Journal of International Business Studies

, Volume 50, Issue 1, pp 4–19 | Cite as

Comparing capitalisms and taking institutional context seriously

  • Gregory JacksonEmail author
  • Richard Deeg


A major limitation of existing international business (IB) research remains the rather thin view of institutional context. In this retrospective, we reflect upon and highlight different strategies for overcoming de-contextualized perspectives and developing thicker conceptions of institutions drawing on comparative research. Institutions shape firm behavior not only through their direct or additive effects, but have more complex influences by moderating relationships between firm-level variables or having interactive or configurational effects related to wider sets of institutions. These views can each be extended by adopting a dynamic perspective examining how multinational enterprise (MNE) agency contributes to processes of institutional change. Ultimately, a large gap remains in taking institutions seriously that IB scholars could fill by developing middle-range theories that link and compare how particular kinds of institutions or institutional configurations influence particular kinds of MNE activities.


comparative thinking qualitative/quantitative comparisons institutional theory capitalism comparative management comparative organizational studies Decade Award 



We would like to thank the JIBS Decade Award Selection Committee, Keith D. Brouthers, J. T. Li, and Sarianna Lundan, for acknowledging our past paper and creating this opportunity to reflect on this topic. We would also like to thank JIBS Editor-in-Chief Alain Verbeke for his support, as well as Helena Botto, Tony Edwards, Gerhard Schnyder and Matt Vidal for useful comments and discussion. The anonymous reviewers as well as those present during the award session at AIB Minnesota also provided very valuable comments. Special thanks also go to Witold Henisz (action editor) for guiding our 2008 paper through the revision process with very insightful suggestions.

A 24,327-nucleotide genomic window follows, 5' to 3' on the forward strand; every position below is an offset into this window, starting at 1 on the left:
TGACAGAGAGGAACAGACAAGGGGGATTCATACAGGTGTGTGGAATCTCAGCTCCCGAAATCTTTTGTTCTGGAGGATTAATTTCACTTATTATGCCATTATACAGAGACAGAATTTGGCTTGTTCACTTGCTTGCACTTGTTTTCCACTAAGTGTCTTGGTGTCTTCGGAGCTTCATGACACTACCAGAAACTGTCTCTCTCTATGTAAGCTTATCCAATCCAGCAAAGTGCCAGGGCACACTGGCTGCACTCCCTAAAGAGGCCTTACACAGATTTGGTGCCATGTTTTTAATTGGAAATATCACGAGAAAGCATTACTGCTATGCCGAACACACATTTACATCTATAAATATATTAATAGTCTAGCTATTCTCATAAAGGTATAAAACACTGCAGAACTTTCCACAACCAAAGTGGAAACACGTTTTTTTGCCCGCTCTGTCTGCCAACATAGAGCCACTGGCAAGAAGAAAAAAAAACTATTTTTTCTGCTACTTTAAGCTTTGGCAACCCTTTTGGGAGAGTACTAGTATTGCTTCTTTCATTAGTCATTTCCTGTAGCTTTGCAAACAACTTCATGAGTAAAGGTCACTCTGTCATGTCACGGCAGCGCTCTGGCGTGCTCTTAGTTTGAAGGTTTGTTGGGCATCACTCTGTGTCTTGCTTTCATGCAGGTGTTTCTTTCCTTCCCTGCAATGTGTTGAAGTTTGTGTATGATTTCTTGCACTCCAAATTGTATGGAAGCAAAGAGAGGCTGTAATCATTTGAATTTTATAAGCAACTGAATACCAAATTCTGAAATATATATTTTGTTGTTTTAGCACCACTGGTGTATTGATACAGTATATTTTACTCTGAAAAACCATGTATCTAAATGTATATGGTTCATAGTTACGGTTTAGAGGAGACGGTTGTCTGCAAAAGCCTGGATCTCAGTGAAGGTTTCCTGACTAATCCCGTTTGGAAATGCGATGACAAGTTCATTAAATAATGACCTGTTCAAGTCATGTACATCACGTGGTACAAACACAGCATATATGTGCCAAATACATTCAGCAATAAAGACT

1. Allen, M. M. C. 2013. Comparative capitalisms and the institutional embeddedness of innovative capabilities. Socio-Economic Review, 11(4): 771–794.Google Scholar
  2. Amable, B. 2016. Institutional complementarities in the dynamic comparative analysis of capitalism. Journal of Institutional Economics, 12(1): 79–103.Google Scholar
  3. Aoki, M. 2001. Toward a Comparative Institutional Analysis. Cambridge, MA: MIT Press.Google Scholar
  4. Arregle, J. L., Miller, T. L., Hitt, M. A., & Beamish, P. W. 2016. How does regional institutional complexity affect MNE internationalization? Journal of International Business Studies, 47(6): 697–722.Google Scholar
  5. Banalieva, E. R., & Dhanaraj, C. 2013. Home-region orientation in international expansion strategies. Journal of International Business Studies, 44(2): 89–116.Google Scholar
  6. Becker-Ritterspach, F., Lange, K., & Becker-Ritterspach, J. 2017. Divergent patterns in institutional entrepreneurship of MNCs in emerging economies. Critical Perspectives on International Business, 13(3): 186–203.Google Scholar
  7. Becker-Ritterspach, F., & Raaijman, T. 2013. Global transfer and Indian management a historical hybridity perspective. Management International Review, 53(1): 141–166.Google Scholar
  8. Beckert, J. 2009. The social order of markets. Theory and Society, 38(3): 245–269.Google Scholar
  9. Berry, H., Guillen, M. F., & Zhou, N. 2010. An institutional approach to cross-national distance. Journal of International Business Studies, 41(9): 1460–1480.Google Scholar
  10. Bothello, J., Nason, R., & Schnyder, G. 2018. Institutional voids and organization studies: Towards an epistemological rupture, 34th EGOS Colloquium, July 57, 2018. Tallinn, Estonia.Google Scholar
  11. Cantwell, J., Dunning, J. H., & Lundan, S. M. 2010. An evolutionary approach to understanding international business activity: The co-evolution of MNEs and the institutional environment. Journal of International Business Studies, 41(4): 567–586.Google Scholar
  12. Cao, Z., Li, Y., Jayaram, J., Liu, Y., & Lumineau, F. 2018. A meta-analysis of the exchange hazards-interfirm governance relationship: An informal institutions perspective. Journal of International Business Studies, 49(3): 303–223.Google Scholar
  13. Chen, C. J. P., Ding, Y. A., & Kim, C. 2010. High-level politically connected firms, corruption, and analyst forecast accuracy around the world. Journal of International Business Studies, 41(9): 1505–1524.Google Scholar
  14. Clegg, S., Geppert, M., & Hollinshead, G. 2018. Politicization and political contests in and around contemporary multinational corporations: An introduction. Human Relations, 71(6): 745–765.Google Scholar
  15. Corredoira, R. A., & McDermott, G. A. 2014. Adaptation, bridging and firm upgrading: How non-market institutions and MNCs facilitate knowledge recombination in emerging markets. Journal of International Business Studies, 45(6): 699–722.Google Scholar
  16. Crilly, D. 2011. Predicting stakeholder orientation in the multinational enterprise: A mid-range theory. Journal of International Business Studies, 42(5): 694–717.Google Scholar
  17. Cristiani, A., & Peiro, J. M. 2018. Human resource function, unions and varieties of capitalism: Exploring their impact on human resource management practices based on CRANET data. Employee Relations, 40(6): 1072–1098.Google Scholar
  18. Cullen, J. B., Johnson, J. L., & Parboteeah, K. P. 2014. National rates of opportunity entrepreneurship activity: Insights from institutional anomie theory. Entrepreneurship Theory and Practice, 38(4): 775–806.Google Scholar